Growing abuse of the powerful painkiller fentanyl drove the number of overdose deaths in Kentucky to a new record high in 2015, according to a report released Tuesday.
A total of 1,248 people died of drug overdoses, up from 1,088 in 2014, according to the report from the Kentucky Office of Drug Control Policy.
The number of overdose deaths in Fayette County increased from 112 in 2014 to 141 in 2015.
Statewide, the number of deaths in 2015 will likely go up as autopsy and toxicology reports become available in additional cases.
Fentanyl was a key factor in the increase in deaths across the state, said Van Ingram, director of the state Office of Drug Control Policy.
The drug — the same one blamed for the accidental drug overdose of pop music legend Prince — was involved in about 121 deaths in 2014 in Kentucky, Ingram said. In 2015, the number of deaths involving fentanyl, either alone or combined with heroin, jumped to 420, according to the report. That was 34 percent of all overdose deaths.
Fentanyl is a legal drug, but also is manufactured in criminal labs in Mexico and is available directly from China, the U.S. Drug Enforcement Administration said in a recent advisory.
It is 40 to 50 times stronger than street level heroin, the DEA said.
Abuse of the drug drives up deaths because it is sold as heroin or mixed with heroin so users don’t know the strength of what they’re getting, Ingram said.
Drug cartels have gotten involved in making and selling the drug because production isn’t affected by the vagaries of weather, as heroin can be, and because it’s so powerful traffickers can sell smaller amounts and make more money, Ingram said.
“We already had a dangerous situation. It’s gotten worse,” Ingram said. “This is a business model change for the cartels.”
The 1,248 people who died were either Kentucky residents or people from other states who where here when they died.
While fentanyl was present in the most deaths, heroin and prescription pills continued as factors in many deaths.
Overdoses attributed to heroin account for 28 percent of deaths in 2015, about the same percent as the prior two years, Ingram said.
Fayette County ranked near the top in heroin-related deaths, with 34, and fentanyl-related deaths, with 51.
However, counties in Eastern Kentucky ranked worst in the rate of overdose deaths, calculated from 2012 through 2015 per 100,000 people, according to the report.
The top rate by that measure was in Leslie County, at 68.6 deaths per 100,000 people, followed by Bell at 61.2. The next three were Gallatin, 52.5; Knott, 48.65; and Wolfe, 48.3.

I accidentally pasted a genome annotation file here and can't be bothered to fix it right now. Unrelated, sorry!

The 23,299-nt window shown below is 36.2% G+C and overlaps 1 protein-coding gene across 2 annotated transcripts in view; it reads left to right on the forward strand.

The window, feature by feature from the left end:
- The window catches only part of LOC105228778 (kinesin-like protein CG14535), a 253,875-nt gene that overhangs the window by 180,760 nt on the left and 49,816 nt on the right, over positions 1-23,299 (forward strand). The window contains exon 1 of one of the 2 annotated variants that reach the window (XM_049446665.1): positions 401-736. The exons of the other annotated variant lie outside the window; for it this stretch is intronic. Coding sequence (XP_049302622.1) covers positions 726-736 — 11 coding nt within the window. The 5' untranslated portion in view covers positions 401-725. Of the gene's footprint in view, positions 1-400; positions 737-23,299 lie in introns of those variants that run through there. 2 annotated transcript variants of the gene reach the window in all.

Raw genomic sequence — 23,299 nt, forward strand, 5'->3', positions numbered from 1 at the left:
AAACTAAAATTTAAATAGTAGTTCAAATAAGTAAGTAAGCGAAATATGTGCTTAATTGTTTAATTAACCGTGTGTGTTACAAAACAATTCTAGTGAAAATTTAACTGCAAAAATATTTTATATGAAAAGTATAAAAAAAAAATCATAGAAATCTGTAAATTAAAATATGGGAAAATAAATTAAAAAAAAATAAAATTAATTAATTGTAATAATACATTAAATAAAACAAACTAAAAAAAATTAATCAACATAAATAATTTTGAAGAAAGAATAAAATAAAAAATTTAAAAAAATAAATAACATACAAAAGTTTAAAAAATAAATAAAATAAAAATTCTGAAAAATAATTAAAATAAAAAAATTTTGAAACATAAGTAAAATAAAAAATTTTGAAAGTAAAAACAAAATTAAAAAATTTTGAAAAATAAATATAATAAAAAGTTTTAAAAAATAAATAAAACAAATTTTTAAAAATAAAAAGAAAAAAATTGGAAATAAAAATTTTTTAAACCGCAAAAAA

Abuse of pills exploded in Eastern Kentucky beginning in the late 1990s when the painkiller OxyContin became widely available.
The maker — which pleaded guilty to making misleading claims about the addiction potential of the drug — later created an abuse-deterrent version of the pill, but addicts sought other drugs.
The report released Tuesday said the anti-anxiety drug alprazolam — sold under the name Xanax — was detected in 28 percent of 2015 overdoses, while the painkillers oxycodone and hydrocodone were detected in 23 and 21 percent, respectively.
There is often more than one drug present in someone who has died from an overdose.
Bell County Commonwealth’s Attorney Karen Greene Blondell said authorities are starting to see some cases with heroin in her area, but that prescription pills remain the biggest problem.
“It’s still an overwhelming problem even with everyone’s best efforts,” Blondell said of drug abuse.
One problem is that a shortage of access to substance abuse treatment persists, Blondell said.
Ingram said treatment is more widely available in the state than it was a few years ago, though there is still a gap.
Medicaid, for instance, now covers substance abuse treatment, but there aren’t enough providers in Kentucky, he said.
This year, lawmakers approved Gov. Matt Bevin’s request to boost spending on anti-drug efforts by $30 million in the two year budget, according to a Justice Cabinet news release.
That spending will boost substance-abuse treatment at community mental health centers and elsewhere, Ingram said.
Ingram said another promising development is that federal policymakers are starting to give more attention to the nation’s substance-abuse problem.
The Obama Administration has proposed significantly more funding for treatment.
State lawmakers have approved measures in recent years to crack down on improper prescribing, toughen penalties for selling heroin or fentanyl, and improve access to naloxone, which can reverse overdoses of opioid drugs such as heroin.
But the state and nation are battling an opioid epidemic that will take a long time to overcome, Ingram said.
State Justice Secretary John Tilley said the report released Tuesday shows the need for continued diligence in efforts to curb drug abuse.
“We all know someone who has suffered under this scourge, and today’s report is another troubling reminder that the complex problem of drug abuse demands a multi-faceted approach,” Tilley said. “We must remain focused and proactive and continue to build on these efforts.”